Some members of the group contacted me for therapy. I was shocked, was I not too damaged? They knew me, warts ‘n all’…but they still expressed a need for a therapist that just ‘got it’. They were sick of trying to explain symptoms that no one understood or had any idea of the real impact it had on their lives.
It has started to become a bit of a ‘niche’ area for me, some travel interstate for their session. I, in turn, well… I have learnt so much from my clients and truly began to understand support and grief. I now understand dying and have a totally different perspective on this. I realise that I can offer more than the ‘fix it’ answers, so much more. I feel the true depth of difference a support group can offer, I learnt that just to ‘be’ with a client is truely good enough.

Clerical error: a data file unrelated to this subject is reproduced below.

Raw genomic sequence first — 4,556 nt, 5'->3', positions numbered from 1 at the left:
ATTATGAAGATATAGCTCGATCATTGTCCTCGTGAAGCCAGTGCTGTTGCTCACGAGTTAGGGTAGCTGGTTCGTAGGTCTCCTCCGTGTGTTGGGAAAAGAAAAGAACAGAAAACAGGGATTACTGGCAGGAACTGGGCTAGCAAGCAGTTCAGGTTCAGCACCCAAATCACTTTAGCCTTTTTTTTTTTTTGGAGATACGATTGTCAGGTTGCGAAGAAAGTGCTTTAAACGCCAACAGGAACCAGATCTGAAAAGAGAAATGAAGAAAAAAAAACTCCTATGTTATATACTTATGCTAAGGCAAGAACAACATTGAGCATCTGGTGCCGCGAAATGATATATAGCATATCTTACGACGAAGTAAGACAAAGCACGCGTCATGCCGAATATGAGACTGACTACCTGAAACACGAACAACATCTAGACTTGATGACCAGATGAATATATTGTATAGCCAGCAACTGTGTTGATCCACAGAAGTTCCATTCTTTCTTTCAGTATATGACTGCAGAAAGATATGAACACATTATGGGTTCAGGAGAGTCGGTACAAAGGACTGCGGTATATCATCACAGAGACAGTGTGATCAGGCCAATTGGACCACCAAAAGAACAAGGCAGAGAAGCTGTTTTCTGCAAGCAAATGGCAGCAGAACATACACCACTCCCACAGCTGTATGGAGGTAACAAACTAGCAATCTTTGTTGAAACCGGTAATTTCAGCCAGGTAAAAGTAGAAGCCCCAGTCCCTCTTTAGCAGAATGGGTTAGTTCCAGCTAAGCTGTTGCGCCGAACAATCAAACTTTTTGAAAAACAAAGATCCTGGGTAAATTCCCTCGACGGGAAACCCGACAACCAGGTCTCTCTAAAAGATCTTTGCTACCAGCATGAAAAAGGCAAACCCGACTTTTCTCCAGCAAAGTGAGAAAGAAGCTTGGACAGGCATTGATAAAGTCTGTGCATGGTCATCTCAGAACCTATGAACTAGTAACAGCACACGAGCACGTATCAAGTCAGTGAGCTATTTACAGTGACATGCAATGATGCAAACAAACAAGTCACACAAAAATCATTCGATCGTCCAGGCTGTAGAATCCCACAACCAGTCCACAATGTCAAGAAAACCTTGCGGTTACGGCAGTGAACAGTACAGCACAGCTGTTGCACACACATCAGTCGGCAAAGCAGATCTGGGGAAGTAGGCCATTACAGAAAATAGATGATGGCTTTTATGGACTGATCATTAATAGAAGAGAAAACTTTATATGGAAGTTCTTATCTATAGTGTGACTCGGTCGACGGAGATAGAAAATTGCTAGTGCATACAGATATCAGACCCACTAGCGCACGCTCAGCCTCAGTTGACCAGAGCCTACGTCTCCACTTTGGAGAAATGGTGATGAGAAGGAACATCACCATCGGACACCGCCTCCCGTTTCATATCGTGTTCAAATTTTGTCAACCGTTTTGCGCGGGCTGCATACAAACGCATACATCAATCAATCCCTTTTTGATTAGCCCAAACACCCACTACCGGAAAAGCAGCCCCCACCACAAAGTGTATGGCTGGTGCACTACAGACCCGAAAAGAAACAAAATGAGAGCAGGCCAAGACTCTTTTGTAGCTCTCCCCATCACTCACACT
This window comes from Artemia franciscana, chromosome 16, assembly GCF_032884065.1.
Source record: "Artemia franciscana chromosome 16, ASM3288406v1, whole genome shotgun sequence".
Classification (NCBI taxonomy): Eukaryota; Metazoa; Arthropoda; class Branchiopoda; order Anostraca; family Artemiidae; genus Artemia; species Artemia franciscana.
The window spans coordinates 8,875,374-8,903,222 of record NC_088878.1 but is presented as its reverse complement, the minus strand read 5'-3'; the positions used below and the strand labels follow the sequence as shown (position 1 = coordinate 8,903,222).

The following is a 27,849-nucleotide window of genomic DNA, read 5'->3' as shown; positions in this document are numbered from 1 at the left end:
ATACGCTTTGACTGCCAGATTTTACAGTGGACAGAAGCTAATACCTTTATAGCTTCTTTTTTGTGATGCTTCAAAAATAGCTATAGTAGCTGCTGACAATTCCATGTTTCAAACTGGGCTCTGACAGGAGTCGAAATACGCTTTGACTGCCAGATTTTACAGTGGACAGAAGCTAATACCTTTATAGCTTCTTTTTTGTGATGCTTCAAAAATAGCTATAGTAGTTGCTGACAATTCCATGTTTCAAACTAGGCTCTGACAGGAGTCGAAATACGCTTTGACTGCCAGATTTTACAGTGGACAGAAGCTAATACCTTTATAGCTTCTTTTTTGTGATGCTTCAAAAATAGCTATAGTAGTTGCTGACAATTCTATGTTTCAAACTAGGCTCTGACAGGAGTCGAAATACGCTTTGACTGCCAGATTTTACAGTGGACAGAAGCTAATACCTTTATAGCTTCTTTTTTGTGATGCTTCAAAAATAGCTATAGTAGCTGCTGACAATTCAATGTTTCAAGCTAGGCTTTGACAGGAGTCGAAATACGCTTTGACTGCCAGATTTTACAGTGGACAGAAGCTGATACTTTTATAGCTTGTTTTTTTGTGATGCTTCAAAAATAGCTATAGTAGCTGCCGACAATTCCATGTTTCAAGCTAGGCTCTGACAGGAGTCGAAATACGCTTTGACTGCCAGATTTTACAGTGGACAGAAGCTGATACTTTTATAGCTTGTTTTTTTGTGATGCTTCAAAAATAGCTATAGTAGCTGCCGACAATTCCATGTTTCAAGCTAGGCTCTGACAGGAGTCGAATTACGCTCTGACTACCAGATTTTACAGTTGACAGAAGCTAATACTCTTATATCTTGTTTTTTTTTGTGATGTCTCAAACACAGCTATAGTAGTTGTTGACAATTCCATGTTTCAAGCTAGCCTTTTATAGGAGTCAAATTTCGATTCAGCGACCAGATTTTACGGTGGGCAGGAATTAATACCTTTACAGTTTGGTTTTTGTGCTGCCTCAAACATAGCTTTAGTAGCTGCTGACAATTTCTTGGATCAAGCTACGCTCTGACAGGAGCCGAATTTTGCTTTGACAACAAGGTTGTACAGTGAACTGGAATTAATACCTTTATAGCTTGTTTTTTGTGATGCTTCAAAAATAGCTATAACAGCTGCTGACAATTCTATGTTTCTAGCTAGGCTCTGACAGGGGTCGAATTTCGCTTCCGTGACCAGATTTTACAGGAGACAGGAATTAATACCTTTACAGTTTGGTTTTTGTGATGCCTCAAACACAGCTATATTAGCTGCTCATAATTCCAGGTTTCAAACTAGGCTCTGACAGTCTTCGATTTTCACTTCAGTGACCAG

I discovered that many of life’s challenges such as Cancer and Disability have many commonalities as well as those that are specific to the individual. Today, I confidently see clients with terminal or chronic illness and even run the occasional support group. My clients have taught me so much and I find them inspirational.
Finally, my relationship with my mother and sister in Ireland deepened to a level I never knew was possible as I shared my vulnerability (I just don’t do vulnerability!). I can’t imagine living without this experience and feel very lucky.
Carol-Anne has a Master of Counselling and Applied Psychotherapy along with Bachelor of Counselling & Human Change. She is the founder of ‘The Red Chair Therapy’ in Sydney Australia.
Man’s Search for Meaning – Victor Frankl
Staring at the Sun – Erving Yalom
Concepts of Self – Anthony Elliot
The Examined Life – Stephen Grosz
Brene Brown on Empathy https://youtu.be/1Evwgu369Jw